As a middle school teacher, I often see kids exhibiting a variety of different moods and mood swings. Seeing kids suffer from depression is something different, though. Depression is a pervasive sense of unhappiness and sadness that often significantly impacts a child or young adult’s ability to function to their potential.
Recognizing symptoms of depression is important so that adults can find help and provide support for children and young adults. It’s important to know that no two people will exhibit all of the same symptoms or signs with depression. Some signs of depression in kids and adolescents are:
- Exhibiting general mood of sadness for over several weeks
- Losing interest in activities, especially ones he/she once enjoyed
- Exhibiting low self-esteem
- Difficulty completing tasks or making decisions on own
- Seeming to “not care” about anything, including consequences
- Difficulty focusing and remembering things
- Pervasive negative view of the world, others, or self
- Blaming him/herself for things that may not be his/her fault
At the middle and high school level, it’s particularly important that teachers their share concerns about students by talking with others in their building. Since secondary teachers only see that student for a short period each school day, it may be difficult to tell if the young adult exhibits those symptoms only in their class or across the board in all classes. Teachers with concerns about a student should talk with the guidance counselor, social worker, and other teachers who have that student.
It’s also critical to recognize that depression is not a choice. While it seems silly to even have to explain that, some adults may see a child or teen exhibiting possible symptoms of depression and make the judgement that he or she “just doesn’t want to do the work”. In most cases, it would be easier for the child or young adult if they were able to do the work.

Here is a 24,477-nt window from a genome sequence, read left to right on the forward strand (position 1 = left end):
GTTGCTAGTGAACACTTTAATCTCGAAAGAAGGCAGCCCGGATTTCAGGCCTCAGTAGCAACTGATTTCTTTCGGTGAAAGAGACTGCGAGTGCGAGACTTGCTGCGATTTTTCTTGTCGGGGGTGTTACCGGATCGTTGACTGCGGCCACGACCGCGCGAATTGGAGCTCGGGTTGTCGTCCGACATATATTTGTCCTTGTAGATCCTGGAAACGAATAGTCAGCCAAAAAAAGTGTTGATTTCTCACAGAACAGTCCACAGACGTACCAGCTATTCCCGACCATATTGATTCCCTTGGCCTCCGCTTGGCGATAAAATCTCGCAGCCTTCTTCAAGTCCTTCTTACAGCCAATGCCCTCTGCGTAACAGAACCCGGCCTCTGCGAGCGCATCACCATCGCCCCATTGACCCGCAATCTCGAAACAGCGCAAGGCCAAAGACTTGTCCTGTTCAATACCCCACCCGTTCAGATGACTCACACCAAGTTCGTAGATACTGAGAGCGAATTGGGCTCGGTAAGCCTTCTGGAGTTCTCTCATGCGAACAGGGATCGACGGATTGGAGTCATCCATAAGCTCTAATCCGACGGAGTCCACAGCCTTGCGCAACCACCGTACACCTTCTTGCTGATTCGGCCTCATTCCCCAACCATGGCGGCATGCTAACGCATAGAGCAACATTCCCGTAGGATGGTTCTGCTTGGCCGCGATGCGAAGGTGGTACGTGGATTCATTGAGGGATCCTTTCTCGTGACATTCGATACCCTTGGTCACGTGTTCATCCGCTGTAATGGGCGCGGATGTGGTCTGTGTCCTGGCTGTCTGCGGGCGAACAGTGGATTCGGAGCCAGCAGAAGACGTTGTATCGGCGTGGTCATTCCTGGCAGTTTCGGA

Here are some considerations for interventions for students suffering from depression:
1. Begin by building and maintaining a positive relationship with the child. Show that you care and believe in that student, even when he/she doesn’t believe in him or herself. It’s something that may take several weeks or months to develop, but you can make a difference just by being a consistent and positive role model in the child’s life.
2. Maintain high expectations while providing supports. Instead of exempting the child from assignments or allowing them to get zeros on homework, help them through the work. Offer extra help during the last ten minutes of class when others are working in groups, or ask if he or she can come before or after school some days to work on lessons. Remember to not make this punitive. It’s important to show that the goal isn’t just “doing work”, but learning, because you truly care about the child.
3. Allow accommodations with work. If a child demonstrates low self-esteem over completing work on their own, find simple ways to help him or her do it with other supports. Start by providing a calculator or multiplication chart if the math work is a challenge. Give the student a graphic organizer for their essay and help him or her fill it out. Similarly, it’s okay to reduce the work at times. You want to allow the child to be successful at the task and build confidence, so it’s okay if you lower that bar at first so he or she can feel that success.
4. Use the child’s interests. Find out what the student likes to do and what he or she is good at. Even children and young adults suffering from depression often have positive outlets, whether it is art, sports, music, or another activity. Incorporate that positive outlet into the classroom when you can. Be creative! Can the child take an extra session of music or gym? Could you keep an extra guitar or keyboard in your classroom for break time that the student could use? Even consider allowing drawing time after a test or quiz to alleviate stress and allow for a positive sense of accomplishment after completing a task.
5. Talk to his or her parents. It’s important to find out what is going on at home for the child so the school can be a stronger support, when needed. If the home situation is challenging, direct the parents or guardians to appropriate supports inside and outside of school.
6. Seek help from guidance counselors, social workers, and administration. As general education teachers (and even special education teachers), we are not mental health professionals. Talk to the appropriate staff in your building with your concerns. Most of all, if you ever feel a child is an imminent risk to him or herself, get help right away.
For more information about depression in children, consider these sites:
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